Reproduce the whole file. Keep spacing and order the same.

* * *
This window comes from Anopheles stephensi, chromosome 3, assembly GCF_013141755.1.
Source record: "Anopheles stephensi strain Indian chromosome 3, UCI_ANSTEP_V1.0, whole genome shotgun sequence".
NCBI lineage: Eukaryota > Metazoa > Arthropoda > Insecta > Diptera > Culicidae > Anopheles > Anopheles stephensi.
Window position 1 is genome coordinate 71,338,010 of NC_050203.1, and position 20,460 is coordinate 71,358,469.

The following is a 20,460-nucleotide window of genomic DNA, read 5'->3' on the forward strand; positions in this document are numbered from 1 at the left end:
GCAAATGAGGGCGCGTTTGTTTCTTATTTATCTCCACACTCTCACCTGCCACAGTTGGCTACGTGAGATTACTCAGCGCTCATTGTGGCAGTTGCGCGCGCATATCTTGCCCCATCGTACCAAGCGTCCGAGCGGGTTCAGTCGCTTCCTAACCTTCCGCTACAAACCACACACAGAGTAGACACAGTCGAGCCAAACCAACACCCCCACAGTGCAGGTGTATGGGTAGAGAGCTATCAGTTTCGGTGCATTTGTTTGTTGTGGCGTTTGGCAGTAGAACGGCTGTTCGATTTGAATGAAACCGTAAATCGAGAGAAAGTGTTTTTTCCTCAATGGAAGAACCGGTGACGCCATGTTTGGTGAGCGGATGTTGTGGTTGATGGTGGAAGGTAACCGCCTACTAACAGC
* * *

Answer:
This window comes from Anopheles stephensi, chromosome 3, assembly GCF_013141755.1.
Source record: "Anopheles stephensi strain Indian chromosome 3, UCI_ANSTEP_V1.0, whole genome shotgun sequence".
NCBI lineage: Eukaryota > Metazoa > Arthropoda > Insecta > Diptera > Culicidae > Anopheles > Anopheles stephensi.
Window position 1 is genome coordinate 71,338,010 of NC_050203.1, and position 20,460 is coordinate 71,358,469.

The following is a 20,460-nucleotide window of genomic DNA, read 5'->3' on the forward strand; positions in this document are numbered from 1 at the left end:
GCAAATGAGGGCGCGTTTGTTTCTTATTTATCTCCACACTCTCACCTGCCACAGTTGGCTACGTGAGATTACTCAGCGCTCATTGTGGCAGTTGCGCGCGCATATCTTGCCCCATCGTACCAAGCGTCCGAGCGGGTTCAGTCGCTTCCTAACCTTCCGCTACAAACCACACACAGAGTAGACACAGTCGAGCCAAACCAACACCCCCACAGTGCAGGTGTATGGGTAGAGAGCTATCAGTTTCGGTGCATTTGTTTGTTGTGGCGTTTGGCAGTAGAACGGCTGTTCGATTTGAATGAAACCGTAAATCGAGAGAAAGTGTTTTTTCCTCAATGGAAGAACCGGTGACGCCATGTTTGGTGAGCGGATGTTGTGGTTGATGGTGGAAGGTAACCGCCTACTAACAGC